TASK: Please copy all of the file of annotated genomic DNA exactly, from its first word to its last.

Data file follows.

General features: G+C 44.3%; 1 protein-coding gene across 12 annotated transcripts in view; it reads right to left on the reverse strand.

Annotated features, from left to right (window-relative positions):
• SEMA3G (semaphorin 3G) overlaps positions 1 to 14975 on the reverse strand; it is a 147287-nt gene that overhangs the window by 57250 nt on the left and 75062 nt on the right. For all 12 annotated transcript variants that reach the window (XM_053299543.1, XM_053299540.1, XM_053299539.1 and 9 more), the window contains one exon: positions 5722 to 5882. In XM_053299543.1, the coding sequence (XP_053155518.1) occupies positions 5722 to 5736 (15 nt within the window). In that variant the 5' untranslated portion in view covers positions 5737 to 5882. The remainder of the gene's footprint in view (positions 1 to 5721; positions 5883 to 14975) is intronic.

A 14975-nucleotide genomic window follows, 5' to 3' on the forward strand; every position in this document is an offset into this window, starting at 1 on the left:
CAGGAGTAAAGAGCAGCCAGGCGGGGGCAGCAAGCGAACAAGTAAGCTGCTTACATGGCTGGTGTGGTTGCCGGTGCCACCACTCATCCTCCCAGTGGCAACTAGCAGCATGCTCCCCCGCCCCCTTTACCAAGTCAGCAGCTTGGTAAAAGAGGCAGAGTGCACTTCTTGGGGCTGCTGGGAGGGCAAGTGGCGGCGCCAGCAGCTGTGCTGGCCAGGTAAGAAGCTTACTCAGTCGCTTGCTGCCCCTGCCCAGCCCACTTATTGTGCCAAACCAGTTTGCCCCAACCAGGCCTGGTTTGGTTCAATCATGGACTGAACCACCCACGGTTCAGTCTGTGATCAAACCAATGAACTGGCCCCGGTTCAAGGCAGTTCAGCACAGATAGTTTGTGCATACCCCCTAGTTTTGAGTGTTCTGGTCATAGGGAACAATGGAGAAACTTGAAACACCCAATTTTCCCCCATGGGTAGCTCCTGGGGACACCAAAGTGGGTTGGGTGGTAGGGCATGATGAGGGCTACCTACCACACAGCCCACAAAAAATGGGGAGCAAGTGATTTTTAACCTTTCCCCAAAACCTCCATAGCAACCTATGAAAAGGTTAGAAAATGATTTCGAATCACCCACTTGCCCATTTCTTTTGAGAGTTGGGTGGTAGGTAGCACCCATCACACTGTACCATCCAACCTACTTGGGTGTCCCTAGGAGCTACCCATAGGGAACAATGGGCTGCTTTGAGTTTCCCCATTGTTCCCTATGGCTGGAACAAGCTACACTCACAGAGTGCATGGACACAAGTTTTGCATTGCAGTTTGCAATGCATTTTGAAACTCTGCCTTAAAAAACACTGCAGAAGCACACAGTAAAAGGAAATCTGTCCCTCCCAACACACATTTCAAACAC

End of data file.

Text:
General features: G+C 44.3%; 1 protein-coding gene across 12 annotated transcripts in view; it reads right to left on the reverse strand.

Annotated features, from left to right (window-relative positions):
• SEMA3G (semaphorin 3G) overlaps positions 1 to 14975 on the reverse strand; it is a 147287-nt gene that overhangs the window by 57250 nt on the left and 75062 nt on the right. For all 12 annotated transcript variants that reach the window (XM_053299543.1, XM_053299540.1, XM_053299539.1 and 9 more), the window contains one exon: positions 5722 to 5882. In XM_053299543.1, the coding sequence (XP_053155518.1) occupies positions 5722 to 5736 (15 nt within the window). In that variant the 5' untranslated portion in view covers positions 5737 to 5882. The remainder of the gene's footprint in view (positions 1 to 5721; positions 5883 to 14975) is intronic.

A 14975-nucleotide genomic window follows, 5' to 3' on the forward strand; every position in this document is an offset into this window, starting at 1 on the left:
CAGGAGTAAAGAGCAGCCAGGCGGGGGCAGCAAGCGAACAAGTAAGCTGCTTACATGGCTGGTGTGGTTGCCGGTGCCACCACTCATCCTCCCAGTGGCAACTAGCAGCATGCTCCCCCGCCCCCTTTACCAAGTCAGCAGCTTGGTAAAAGAGGCAGAGTGCACTTCTTGGGGCTGCTGGGAGGGCAAGTGGCGGCGCCAGCAGCTGTGCTGGCCAGGTAAGAAGCTTACTCAGTCGCTTGCTGCCCCTGCCCAGCCCACTTATTGTGCCAAACCAGTTTGCCCCAACCAGGCCTGGTTTGGTTCAATCATGGACTGAACCACCCACGGTTCAGTCTGTGATCAAACCAATGAACTGGCCCCGGTTCAAGGCAGTTCAGCACAGATAGTTTGTGCATACCCCCTAGTTTTGAGTGTTCTGGTCATAGGGAACAATGGAGAAACTTGAAACACCCAATTTTCCCCCATGGGTAGCTCCTGGGGACACCAAAGTGGGTTGGGTGGTAGGGCATGATGAGGGCTACCTACCACACAGCCCACAAAAAATGGGGAGCAAGTGATTTTTAACCTTTCCCCAAAACCTCCATAGCAACCTATGAAAAGGTTAGAAAATGATTTCGAATCACCCACTTGCCCATTTCTTTTGAGAGTTGGGTGGTAGGTAGCACCCATCACACTGTACCATCCAACCTACTTGGGTGTCCCTAGGAGCTACCCATAGGGAACAATGGGCTGCTTTGAGTTTCCCCATTGTTCCCTATGGCTGGAACAAGCTACACTCACAGAGTGCATGGACACAAGTTTTGCATTGCAGTTTGCAATGCATTTTGAAACTCTGCCTTAAAAAACACTGCAGAAGCACACAGTAAAAGGAAATCTGTCCCTCCCAACACACATTTCAAACAC